The first tire they debuted, the Horizon, was a slick tire, but it did okay on gravel. Then the Byway came along, and the Venture, and the Sendero. Meanwhile, other brands jumped onboard. Panaracer, Terrene, IRC, and others all started offering 650B X 47-50mm tires. 

The gravel bicycle manufacturers responded with advertising for swappable wheel sizes. Salsa Cycles Journeyman was sold with either wheel size, as an example. Other brands advertised their versatility in that they could support 650B wheels.

Wheel manufacturers came onboard, of course, and many company's press releases contained new information on wheels including that smaller diameter wheel, the 650B size. But in the last few years, the heat for 650B has seemed to cool off some. I've noted less tire news. I've noted fewer 650B alternative choices in wheel news. I've noted less talk about 650B in new bicycle introductions as well. 

My old T-6 Standard Rando with 650B Terrene tires.
Now, we have to take things in some context here. The past two-plus years we've seen economic weirdness. Supply chain issues still persist, and those issues certainly have affected the more niche categories of cycling than others. So, we can probably point to the pandemic as a reason we are not seeing more 650B news.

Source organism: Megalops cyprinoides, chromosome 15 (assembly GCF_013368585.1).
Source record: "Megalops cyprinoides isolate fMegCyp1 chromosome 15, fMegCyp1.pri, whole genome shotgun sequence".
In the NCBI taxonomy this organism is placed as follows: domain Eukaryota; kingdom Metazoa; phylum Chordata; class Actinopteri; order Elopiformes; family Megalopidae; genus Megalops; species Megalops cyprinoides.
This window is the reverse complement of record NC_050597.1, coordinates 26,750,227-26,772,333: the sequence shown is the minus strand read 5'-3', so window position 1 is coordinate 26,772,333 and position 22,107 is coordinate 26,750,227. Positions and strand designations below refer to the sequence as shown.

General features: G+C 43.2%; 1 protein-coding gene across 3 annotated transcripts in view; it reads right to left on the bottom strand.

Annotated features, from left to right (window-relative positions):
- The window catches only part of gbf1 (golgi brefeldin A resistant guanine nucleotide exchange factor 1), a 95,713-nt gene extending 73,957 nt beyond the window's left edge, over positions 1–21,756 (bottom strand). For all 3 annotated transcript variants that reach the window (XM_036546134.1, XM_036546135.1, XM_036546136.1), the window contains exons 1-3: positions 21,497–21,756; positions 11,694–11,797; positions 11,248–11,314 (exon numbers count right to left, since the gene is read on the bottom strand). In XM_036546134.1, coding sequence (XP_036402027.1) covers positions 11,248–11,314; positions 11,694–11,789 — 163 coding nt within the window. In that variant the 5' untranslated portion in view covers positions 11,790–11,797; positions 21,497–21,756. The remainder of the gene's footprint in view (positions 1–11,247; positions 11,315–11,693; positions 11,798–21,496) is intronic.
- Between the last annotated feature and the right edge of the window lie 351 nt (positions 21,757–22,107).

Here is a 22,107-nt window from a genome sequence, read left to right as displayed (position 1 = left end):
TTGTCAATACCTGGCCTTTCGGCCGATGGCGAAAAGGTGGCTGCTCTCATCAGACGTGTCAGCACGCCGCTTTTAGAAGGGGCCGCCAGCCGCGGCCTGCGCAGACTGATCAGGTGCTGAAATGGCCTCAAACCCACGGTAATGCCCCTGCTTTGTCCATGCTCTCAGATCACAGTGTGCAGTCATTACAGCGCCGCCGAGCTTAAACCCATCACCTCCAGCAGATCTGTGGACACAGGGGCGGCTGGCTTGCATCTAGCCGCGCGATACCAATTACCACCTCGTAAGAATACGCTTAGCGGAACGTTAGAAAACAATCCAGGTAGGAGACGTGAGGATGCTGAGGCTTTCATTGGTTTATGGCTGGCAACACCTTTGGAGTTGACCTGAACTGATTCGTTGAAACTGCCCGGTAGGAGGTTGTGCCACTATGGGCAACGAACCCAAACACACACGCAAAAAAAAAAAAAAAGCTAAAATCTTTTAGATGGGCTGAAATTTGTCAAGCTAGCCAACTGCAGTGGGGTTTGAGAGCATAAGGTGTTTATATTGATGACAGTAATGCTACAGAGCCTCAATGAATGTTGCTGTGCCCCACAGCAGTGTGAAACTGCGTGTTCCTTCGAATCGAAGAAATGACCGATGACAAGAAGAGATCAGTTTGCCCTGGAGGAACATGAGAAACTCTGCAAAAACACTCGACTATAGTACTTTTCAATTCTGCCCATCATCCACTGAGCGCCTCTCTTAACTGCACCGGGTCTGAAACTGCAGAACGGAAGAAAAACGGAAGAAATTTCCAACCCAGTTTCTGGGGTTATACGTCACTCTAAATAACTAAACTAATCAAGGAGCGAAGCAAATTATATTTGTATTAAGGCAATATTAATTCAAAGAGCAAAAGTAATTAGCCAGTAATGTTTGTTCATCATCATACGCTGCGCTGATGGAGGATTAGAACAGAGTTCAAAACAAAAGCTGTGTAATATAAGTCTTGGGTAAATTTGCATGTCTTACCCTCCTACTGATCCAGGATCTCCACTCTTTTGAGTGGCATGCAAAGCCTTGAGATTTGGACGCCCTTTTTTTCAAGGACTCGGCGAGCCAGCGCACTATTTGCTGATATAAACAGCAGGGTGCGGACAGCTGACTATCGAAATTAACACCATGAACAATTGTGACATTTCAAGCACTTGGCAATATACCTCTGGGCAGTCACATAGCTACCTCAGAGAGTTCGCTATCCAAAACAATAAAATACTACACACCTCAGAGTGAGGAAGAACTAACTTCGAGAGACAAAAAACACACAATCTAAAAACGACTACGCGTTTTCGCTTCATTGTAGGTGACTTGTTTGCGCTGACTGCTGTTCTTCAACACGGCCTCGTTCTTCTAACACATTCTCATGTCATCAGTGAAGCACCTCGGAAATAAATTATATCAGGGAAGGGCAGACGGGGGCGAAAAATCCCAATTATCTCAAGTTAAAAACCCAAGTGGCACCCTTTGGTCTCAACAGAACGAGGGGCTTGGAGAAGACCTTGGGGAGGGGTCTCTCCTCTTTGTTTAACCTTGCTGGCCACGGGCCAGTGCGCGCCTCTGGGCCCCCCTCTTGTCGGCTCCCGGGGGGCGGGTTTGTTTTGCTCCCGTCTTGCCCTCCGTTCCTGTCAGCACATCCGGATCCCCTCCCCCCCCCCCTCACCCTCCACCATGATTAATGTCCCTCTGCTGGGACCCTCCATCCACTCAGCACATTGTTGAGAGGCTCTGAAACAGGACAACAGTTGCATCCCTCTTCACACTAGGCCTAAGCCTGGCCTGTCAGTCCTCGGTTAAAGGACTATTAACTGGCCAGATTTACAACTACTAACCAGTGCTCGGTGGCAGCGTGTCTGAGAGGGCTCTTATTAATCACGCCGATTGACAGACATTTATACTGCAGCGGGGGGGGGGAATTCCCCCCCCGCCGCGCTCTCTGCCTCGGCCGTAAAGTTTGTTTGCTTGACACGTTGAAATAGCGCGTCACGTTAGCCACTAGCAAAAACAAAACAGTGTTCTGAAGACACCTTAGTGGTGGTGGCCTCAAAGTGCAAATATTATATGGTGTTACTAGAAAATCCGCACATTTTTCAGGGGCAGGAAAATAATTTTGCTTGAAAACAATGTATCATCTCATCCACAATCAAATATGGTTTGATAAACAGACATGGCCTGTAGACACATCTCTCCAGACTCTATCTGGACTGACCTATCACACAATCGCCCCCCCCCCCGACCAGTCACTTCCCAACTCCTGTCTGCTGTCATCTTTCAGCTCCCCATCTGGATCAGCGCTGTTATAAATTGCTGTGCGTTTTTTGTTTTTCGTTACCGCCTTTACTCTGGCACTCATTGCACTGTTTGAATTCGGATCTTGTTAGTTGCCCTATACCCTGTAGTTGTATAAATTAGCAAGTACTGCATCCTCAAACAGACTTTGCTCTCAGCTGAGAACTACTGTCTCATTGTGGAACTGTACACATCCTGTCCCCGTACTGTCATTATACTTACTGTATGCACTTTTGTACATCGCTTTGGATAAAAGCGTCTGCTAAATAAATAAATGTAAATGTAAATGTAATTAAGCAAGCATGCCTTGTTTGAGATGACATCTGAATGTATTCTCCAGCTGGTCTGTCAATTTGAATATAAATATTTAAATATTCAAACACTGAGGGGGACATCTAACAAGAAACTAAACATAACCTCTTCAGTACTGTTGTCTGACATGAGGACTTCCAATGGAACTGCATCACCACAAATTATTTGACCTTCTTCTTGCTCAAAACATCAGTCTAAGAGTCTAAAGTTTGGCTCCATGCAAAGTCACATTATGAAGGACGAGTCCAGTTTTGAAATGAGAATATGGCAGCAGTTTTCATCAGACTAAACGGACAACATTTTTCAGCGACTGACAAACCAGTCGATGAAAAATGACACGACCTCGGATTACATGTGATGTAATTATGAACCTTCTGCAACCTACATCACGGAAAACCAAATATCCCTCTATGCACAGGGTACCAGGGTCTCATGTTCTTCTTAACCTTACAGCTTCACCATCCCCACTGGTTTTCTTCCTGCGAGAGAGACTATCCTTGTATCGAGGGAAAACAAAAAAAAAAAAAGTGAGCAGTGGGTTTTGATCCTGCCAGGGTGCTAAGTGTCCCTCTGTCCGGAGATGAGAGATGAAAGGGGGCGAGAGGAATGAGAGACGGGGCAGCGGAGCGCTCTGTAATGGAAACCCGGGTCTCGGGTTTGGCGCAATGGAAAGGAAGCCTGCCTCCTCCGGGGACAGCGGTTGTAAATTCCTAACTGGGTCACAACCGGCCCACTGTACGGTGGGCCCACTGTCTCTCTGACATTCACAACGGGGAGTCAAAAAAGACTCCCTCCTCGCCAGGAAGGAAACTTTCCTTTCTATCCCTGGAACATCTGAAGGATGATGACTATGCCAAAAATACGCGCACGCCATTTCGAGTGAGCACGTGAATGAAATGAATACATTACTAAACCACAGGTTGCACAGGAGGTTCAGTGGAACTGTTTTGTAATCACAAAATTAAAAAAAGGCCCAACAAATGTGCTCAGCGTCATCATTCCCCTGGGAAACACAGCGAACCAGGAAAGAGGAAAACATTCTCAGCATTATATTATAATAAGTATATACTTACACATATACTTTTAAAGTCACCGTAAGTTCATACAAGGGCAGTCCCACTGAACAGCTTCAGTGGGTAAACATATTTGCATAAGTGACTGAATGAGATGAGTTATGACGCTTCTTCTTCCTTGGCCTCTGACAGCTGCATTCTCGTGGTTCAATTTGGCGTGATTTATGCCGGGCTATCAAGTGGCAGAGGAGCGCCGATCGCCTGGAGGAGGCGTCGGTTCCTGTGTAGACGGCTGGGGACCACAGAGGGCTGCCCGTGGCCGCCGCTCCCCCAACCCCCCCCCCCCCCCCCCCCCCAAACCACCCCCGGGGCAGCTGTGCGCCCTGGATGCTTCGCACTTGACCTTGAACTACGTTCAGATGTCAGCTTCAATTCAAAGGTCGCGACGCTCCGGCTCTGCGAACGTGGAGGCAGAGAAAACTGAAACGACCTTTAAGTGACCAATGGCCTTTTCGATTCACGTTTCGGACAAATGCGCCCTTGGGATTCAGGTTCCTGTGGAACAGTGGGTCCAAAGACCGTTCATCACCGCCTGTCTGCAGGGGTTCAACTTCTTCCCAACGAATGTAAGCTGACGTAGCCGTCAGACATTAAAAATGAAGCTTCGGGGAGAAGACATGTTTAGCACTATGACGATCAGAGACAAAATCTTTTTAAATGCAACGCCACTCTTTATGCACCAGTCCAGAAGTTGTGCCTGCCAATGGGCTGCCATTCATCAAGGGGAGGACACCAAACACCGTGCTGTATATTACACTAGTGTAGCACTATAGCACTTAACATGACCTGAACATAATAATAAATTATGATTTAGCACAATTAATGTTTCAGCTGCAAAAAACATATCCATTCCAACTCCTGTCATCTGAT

That said, I still find it odd that the marketing talk has cooled way off for 650B. I'm not sure we can read a lot into that just yet, and more time will be needed to really get a handle on what is up with this wheel size. 

However; if I had to make a comment on where I thought 650B was in terms of relevancy to gravel/backroad riding right now, I would say that 650B is definitely waning in popularity. At least on the high-end, and on the OEM side. There are riders committed to the size, I am sure of that, and I don't think that this tire size will go away for gravel, but I also do not think it will be as prominent or an option many times going into the future. 

I do think 650B has a place in cycling. Rando riders like that size. Smaller statured folk need that size. So, I think the 650B wheel has its place, but I also believe that most adult humans should ride the biggest wheel available for their size, and for most of us that is 700c right now. 

Tuesday, September 27, 2022

Guitar Ted's How-To: Mounting Tubeless Tires

 I'm going to start sharing some tips from time to time in a series I'll call "Guitar Ted's How-To". This time I am going to share with you how I mount tubeless tires. 

Now, this isn't the only way to do things. It is the way I do things. So, I'm not implicating anyone else's techniques as being "less than good", bad, or great. Nope! This is how I do it. If you can draw anything good from this, then great.